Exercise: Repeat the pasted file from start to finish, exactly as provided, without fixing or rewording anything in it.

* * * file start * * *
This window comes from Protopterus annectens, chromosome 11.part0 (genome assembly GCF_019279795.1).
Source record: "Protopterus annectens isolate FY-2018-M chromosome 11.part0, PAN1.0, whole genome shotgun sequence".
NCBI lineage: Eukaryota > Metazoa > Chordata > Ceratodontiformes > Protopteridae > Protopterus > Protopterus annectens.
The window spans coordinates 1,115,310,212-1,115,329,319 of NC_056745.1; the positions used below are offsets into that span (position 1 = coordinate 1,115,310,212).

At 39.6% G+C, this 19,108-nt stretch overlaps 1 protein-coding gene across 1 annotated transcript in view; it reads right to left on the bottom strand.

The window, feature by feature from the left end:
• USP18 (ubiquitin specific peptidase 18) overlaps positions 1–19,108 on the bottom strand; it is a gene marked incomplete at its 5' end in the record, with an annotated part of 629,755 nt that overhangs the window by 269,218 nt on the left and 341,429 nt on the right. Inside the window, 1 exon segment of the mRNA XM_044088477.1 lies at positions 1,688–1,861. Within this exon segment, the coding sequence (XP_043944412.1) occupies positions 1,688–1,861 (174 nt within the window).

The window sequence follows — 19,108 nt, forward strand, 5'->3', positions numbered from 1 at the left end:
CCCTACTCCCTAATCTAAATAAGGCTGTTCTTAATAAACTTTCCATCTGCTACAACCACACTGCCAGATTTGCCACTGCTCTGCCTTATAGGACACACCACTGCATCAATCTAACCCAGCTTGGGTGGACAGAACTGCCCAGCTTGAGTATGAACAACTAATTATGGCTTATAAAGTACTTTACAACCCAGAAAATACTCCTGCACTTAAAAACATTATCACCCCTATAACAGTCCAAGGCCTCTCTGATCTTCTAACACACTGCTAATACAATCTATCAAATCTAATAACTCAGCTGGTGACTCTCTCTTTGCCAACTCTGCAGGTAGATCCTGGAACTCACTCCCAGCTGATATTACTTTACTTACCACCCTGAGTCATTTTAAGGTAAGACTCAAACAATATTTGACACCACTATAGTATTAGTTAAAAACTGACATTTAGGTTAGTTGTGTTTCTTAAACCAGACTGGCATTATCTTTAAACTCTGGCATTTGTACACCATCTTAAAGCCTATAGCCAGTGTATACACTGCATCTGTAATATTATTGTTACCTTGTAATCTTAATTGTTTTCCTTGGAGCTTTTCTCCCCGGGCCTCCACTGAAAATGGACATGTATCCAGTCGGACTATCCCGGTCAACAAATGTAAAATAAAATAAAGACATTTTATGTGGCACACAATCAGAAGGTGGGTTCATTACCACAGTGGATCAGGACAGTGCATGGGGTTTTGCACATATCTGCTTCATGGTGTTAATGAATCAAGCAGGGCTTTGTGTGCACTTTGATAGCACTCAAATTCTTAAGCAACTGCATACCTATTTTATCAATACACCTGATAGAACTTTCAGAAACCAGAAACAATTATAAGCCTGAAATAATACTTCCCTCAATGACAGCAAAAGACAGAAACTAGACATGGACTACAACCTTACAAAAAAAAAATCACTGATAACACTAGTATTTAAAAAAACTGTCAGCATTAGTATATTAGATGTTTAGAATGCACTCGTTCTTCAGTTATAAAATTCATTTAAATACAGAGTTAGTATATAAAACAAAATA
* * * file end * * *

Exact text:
This window comes from Protopterus annectens, chromosome 11.part0 (genome assembly GCF_019279795.1).
Source record: "Protopterus annectens isolate FY-2018-M chromosome 11.part0, PAN1.0, whole genome shotgun sequence".
NCBI lineage: Eukaryota > Metazoa > Chordata > Ceratodontiformes > Protopteridae > Protopterus > Protopterus annectens.
The window spans coordinates 1,115,310,212-1,115,329,319 of NC_056745.1; the positions used below are offsets into that span (position 1 = coordinate 1,115,310,212).

At 39.6% G+C, this 19,108-nt stretch overlaps 1 protein-coding gene across 1 annotated transcript in view; it reads right to left on the bottom strand.

The window, feature by feature from the left end:
• USP18 (ubiquitin specific peptidase 18) overlaps positions 1–19,108 on the bottom strand; it is a gene marked incomplete at its 5' end in the record, with an annotated part of 629,755 nt that overhangs the window by 269,218 nt on the left and 341,429 nt on the right. Inside the window, 1 exon segment of the mRNA XM_044088477.1 lies at positions 1,688–1,861. Within this exon segment, the coding sequence (XP_043944412.1) occupies positions 1,688–1,861 (174 nt within the window).

The window sequence follows — 19,108 nt, forward strand, 5'->3', positions numbered from 1 at the left end:
CCCTACTCCCTAATCTAAATAAGGCTGTTCTTAATAAACTTTCCATCTGCTACAACCACACTGCCAGATTTGCCACTGCTCTGCCTTATAGGACACACCACTGCATCAATCTAACCCAGCTTGGGTGGACAGAACTGCCCAGCTTGAGTATGAACAACTAATTATGGCTTATAAAGTACTTTACAACCCAGAAAATACTCCTGCACTTAAAAACATTATCACCCCTATAACAGTCCAAGGCCTCTCTGATCTTCTAACACACTGCTAATACAATCTATCAAATCTAATAACTCAGCTGGTGACTCTCTCTTTGCCAACTCTGCAGGTAGATCCTGGAACTCACTCCCAGCTGATATTACTTTACTTACCACCCTGAGTCATTTTAAGGTAAGACTCAAACAATATTTGACACCACTATAGTATTAGTTAAAAACTGACATTTAGGTTAGTTGTGTTTCTTAAACCAGACTGGCATTATCTTTAAACTCTGGCATTTGTACACCATCTTAAAGCCTATAGCCAGTGTATACACTGCATCTGTAATATTATTGTTACCTTGTAATCTTAATTGTTTTCCTTGGAGCTTTTCTCCCCGGGCCTCCACTGAAAATGGACATGTATCCAGTCGGACTATCCCGGTCAACAAATGTAAAATAAAATAAAGACATTTTATGTGGCACACAATCAGAAGGTGGGTTCATTACCACAGTGGATCAGGACAGTGCATGGGGTTTTGCACATATCTGCTTCATGGTGTTAATGAATCAAGCAGGGCTTTGTGTGCACTTTGATAGCACTCAAATTCTTAAGCAACTGCATACCTATTTTATCAATACACCTGATAGAACTTTCAGAAACCAGAAACAATTATAAGCCTGAAATAATACTTCCCTCAATGACAGCAAAAGACAGAAACTAGACATGGACTACAACCTTACAAAAAAAAAATCACTGATAACACTAGTATTTAAAAAAACTGTCAGCATTAGTATATTAGATGTTTAGAATGCACTCGTTCTTCAGTTATAAAATTCATTTAAATACAGAGTTAGTATATAAAACAAAATA